The actual scoresheet judges use in the Michigan Bowl can be found here. It breaks the scoring down by each team's presentations, and includes categories on clarity; inclusion of moral themes and different viewpoints; and engagement with the other team's views.
What is a round win in the Bowl? And how do teams move on? Does the winner of the Michigan Bowl go to the National Bowl?
The Bowl includes 4 opening rounds. All teams participate in these rounds on Day 1 of the Bowl. The winning team for a given round is the one with the most votes from the judges...which means 3 to 0 or 2 to 1. And yes, it is possible to have a tie. Ties become important when all the scores for the given day come in. And there are rules used by the scorekeepers to determine how to proceed. The immediate point is this: the winner gets the most votes from the judges in a given round. And the team with the most votes from the judges for all rounds moves on to Day 2 of the Bowl.
Day 2 of the Bowl includes the quarterfinals (8 teams); the semifinals (4 teams) and the finals or championship round (2 teams). Again, the winner of each receives the most votes from the judges in a given round.
The winner of the final is...the year's Michigan Champion and takes the trophy--The Hemlock Cup. And yes--the school winning the state championship is eligible and has the honor of representing Michigan in the National Bowl. The National Bowl is held annually in April at the University of North Carolina in Chapel Hill. Have you ever been to Chapel Hill in the spring? It is the best time to go.
The following Michigan champions have gone to Chapel Hill to participate in the National Bowl over the past four years:
2014--Ann Arbor Greenhills School
2015--Ann Arbor Pioneer High School (quarterfinal round)
2016--Ann Arbor Greenhills School (semifinal round)
2017--Wayne Memorial High School (Spirit of Ethics Bowl award winner)
2018--Wayne Memorial High School
Other valuable information...
If you really want to make a deep dive into the ways of knowing and judging at the Bowl...A2Ethics' partners in the Bowl business...the philosopher coaches from the University of Michigan Department of Philosophy have written and are starring in the video below. This video is intended to assist Bowl judges as they consider how to most comprehensively and fairly do their jobs on Bowl Day. We think it can help you too. For your consideration...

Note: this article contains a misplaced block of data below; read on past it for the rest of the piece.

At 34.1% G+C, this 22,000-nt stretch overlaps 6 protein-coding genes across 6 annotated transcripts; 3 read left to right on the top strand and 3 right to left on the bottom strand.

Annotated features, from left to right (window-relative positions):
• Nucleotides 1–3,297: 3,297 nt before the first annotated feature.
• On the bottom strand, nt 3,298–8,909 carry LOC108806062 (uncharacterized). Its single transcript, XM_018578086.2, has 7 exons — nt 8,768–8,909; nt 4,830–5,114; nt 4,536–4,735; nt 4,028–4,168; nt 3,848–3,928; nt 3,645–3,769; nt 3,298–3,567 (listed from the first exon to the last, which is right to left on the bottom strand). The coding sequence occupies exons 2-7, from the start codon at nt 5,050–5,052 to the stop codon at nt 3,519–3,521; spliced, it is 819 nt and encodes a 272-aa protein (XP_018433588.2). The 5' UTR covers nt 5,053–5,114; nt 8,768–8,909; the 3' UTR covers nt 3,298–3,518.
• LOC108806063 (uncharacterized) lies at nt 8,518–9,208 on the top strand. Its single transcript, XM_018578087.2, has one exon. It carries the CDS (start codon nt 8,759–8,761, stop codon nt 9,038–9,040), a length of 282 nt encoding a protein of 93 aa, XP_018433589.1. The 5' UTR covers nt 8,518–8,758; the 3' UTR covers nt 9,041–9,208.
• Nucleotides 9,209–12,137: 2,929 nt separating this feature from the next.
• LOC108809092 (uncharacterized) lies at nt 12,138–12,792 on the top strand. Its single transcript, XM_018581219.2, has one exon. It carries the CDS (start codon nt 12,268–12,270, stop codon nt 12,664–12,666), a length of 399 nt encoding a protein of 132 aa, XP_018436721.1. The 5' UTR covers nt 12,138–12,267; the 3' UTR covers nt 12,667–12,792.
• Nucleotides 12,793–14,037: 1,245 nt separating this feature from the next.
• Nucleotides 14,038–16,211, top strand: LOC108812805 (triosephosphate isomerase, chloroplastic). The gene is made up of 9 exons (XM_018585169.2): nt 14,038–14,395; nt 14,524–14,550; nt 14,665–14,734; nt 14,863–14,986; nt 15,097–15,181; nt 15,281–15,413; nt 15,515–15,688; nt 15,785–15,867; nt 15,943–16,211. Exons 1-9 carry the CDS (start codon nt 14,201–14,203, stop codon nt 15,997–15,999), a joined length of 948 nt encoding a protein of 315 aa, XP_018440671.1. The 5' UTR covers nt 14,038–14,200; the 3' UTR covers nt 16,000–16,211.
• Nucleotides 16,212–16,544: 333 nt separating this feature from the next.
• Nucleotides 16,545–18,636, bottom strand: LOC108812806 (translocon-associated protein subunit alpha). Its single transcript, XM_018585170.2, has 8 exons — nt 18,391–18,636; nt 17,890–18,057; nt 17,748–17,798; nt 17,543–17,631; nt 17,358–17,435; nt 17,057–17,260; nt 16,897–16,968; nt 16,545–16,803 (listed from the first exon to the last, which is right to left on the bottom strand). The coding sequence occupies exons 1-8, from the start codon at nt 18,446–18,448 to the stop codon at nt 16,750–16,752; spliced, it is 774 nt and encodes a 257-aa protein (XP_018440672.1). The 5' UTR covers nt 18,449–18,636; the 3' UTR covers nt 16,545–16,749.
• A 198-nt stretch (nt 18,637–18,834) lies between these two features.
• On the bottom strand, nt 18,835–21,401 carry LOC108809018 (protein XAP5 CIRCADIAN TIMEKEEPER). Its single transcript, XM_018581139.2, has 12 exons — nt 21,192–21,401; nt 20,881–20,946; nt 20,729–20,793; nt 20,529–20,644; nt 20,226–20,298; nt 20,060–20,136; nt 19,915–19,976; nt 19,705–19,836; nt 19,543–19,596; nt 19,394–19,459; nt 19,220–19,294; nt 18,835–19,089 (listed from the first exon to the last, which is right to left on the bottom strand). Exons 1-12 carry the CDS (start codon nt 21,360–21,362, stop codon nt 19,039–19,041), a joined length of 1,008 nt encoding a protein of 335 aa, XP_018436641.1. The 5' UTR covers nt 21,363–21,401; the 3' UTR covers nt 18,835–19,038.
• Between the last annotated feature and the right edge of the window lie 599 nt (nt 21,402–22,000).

Tips for judges, from judges:
And one more thing...tips from students on how to get the most out of Bowl Day:
"Some advice that I would give to students new to the bowl is just to enjoy yourself. The bowl is meant to be a meeting of the minds to exchange a commentary on common issues we are all interested in. Don't be afraid to put yourself out there and meet new people at the bowl; that's what makes it fun, interesting, and enlightening."
-Mikayla Wallace, Wayne Memorial High School Class of 2018
"Don't approach the ethics bowl as a "war" or "debate" of viewpoints. It is a dance of ideas. I feel the best way to win is to be the group who can lead the dance. Viewpoints are not isolated, they are all connected, and being able to maneuver through them will lead to the greatest success."
-Shivam Patel, Wayne Memorial High School Class of 2018
"Ethics intrigues me as it aims at prescribing instead of describing actions, and underlies numerous subjects like law, politics, and economics. Exercising my own intellectual capacity and moral faculty to deliberate between virtue and vice and prescribe an optimal course of action is always exhilarating....Ethics Bowl has led me to fall down the rabbit hole and awaken my inner philosopher. Needless to say, I cannot be more grateful."
-Bonnie Liu, Ann Arbor Greenhills High School Class of 2018